Latest Evolutionary radiation Stories
Madagascar has long been known as a hotspot of biodiversity. Although it represents only one percent of the earth's area, it is home to about three percent of all animal and plant species on the planet. But research suggests the island's heyday of species development may be all but over.
A Yale-led study of the evolutionary history of Antarctic fish and their "anti-freeze" proteins illustrates how tens of millions of years ago a lineage of fish adapted to newly formed polar conditions – and how today they are endangered by a rapid rise in ocean temperatures.
The history of evolution is periodically marked by explosions in biodiversity, as groups of species try out a wide range of shapes and sizes. With a new analysis of two such adaptive radiations in the fossil record, researchers have discovered that these diversifications proceeded head-first.
A U.S. study suggests a burst of flowering plants 90 million years ago led to the formation of forests and similar evolutionary bursts in animals. The University of Florida-led study was based on a DNA analysis of living flowering plants.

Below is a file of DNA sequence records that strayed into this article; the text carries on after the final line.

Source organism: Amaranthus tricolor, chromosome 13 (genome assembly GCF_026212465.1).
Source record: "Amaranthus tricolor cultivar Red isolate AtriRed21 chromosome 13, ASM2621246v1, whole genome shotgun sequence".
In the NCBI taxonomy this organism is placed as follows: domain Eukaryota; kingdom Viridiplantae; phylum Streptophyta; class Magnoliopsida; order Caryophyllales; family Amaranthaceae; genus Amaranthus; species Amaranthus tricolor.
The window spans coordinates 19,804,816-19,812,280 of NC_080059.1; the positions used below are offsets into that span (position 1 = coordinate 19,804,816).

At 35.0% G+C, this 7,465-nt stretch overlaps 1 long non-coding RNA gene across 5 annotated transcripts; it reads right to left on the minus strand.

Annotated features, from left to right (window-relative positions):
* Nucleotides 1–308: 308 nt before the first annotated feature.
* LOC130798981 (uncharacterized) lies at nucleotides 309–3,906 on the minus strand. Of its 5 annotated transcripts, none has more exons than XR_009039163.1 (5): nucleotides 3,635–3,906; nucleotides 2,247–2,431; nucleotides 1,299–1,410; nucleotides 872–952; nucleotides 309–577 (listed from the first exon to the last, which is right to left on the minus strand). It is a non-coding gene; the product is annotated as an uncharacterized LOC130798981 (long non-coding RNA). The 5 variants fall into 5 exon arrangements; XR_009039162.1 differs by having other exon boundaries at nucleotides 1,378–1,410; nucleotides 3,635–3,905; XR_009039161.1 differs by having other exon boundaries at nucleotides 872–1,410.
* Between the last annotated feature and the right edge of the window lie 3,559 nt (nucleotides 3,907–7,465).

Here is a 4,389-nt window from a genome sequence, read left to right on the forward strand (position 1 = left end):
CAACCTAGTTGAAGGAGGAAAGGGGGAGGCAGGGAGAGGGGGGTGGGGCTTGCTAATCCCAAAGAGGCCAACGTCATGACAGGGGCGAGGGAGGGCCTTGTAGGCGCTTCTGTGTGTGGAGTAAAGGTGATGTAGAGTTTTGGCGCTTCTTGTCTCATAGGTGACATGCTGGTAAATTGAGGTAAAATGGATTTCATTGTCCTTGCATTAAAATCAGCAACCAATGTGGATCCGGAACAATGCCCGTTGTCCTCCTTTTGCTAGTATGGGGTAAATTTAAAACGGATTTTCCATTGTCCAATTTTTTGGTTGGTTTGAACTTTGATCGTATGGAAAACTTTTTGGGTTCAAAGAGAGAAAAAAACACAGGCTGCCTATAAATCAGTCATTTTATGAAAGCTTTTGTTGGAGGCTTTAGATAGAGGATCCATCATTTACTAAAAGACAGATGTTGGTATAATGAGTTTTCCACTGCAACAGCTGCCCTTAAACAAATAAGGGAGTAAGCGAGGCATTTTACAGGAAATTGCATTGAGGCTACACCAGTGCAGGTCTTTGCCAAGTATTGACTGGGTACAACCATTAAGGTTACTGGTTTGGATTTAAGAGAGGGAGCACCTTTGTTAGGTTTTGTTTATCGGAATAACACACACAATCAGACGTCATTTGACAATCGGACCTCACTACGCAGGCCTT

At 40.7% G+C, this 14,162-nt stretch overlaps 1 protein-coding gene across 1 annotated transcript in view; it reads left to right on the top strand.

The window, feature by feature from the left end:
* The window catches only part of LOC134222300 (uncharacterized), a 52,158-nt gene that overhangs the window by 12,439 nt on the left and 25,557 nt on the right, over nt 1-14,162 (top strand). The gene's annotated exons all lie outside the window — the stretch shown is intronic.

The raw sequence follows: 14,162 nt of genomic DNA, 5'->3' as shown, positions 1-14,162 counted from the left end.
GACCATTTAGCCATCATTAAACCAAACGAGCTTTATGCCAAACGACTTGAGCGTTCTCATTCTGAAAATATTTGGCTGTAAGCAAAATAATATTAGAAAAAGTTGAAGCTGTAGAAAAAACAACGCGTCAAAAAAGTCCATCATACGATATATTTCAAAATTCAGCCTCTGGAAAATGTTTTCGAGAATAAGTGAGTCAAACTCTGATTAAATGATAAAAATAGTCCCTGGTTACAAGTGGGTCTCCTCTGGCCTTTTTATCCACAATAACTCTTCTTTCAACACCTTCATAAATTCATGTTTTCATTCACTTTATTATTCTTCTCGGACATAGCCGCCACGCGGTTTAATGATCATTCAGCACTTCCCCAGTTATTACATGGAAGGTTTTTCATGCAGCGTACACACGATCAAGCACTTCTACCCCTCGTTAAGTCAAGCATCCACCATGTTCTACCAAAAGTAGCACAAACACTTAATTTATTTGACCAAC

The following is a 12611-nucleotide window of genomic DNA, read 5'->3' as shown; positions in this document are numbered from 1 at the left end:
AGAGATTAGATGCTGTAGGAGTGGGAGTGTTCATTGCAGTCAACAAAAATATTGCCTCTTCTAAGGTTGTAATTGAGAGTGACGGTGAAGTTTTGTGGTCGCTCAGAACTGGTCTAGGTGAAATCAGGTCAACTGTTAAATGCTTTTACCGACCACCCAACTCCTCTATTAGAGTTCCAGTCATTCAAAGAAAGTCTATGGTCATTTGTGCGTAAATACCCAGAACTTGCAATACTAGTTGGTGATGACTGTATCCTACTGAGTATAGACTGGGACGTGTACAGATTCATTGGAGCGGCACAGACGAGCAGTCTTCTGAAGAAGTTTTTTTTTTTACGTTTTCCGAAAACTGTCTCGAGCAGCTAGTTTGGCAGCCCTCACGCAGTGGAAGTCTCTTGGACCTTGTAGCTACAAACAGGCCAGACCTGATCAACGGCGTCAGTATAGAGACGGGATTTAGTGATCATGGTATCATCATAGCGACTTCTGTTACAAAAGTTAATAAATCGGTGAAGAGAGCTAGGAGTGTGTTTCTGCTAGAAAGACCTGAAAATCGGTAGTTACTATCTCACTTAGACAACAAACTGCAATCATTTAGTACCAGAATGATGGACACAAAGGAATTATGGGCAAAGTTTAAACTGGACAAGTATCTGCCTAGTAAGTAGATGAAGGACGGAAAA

A new University of Florida study based on DNA analysis from living flowering plants shows that the ancestors of most modern trees diversified extremely rapidly 90 million years ago, ultimately leading to the formation of forests that supported similar evolutionary bursts in animals and other plants.
Ever since Darwin, evolutionary biologists have wondered why some lineages have diversified more than others.
By Novack-Gottshall, Philip M Abstract.- The process of evolution hinders our ability to make large-scale ecological comparisons-such as those encompassing marine biotas spanning the Phanerozoic-because the compared entities are taxonomically and morphologically dissimilar.
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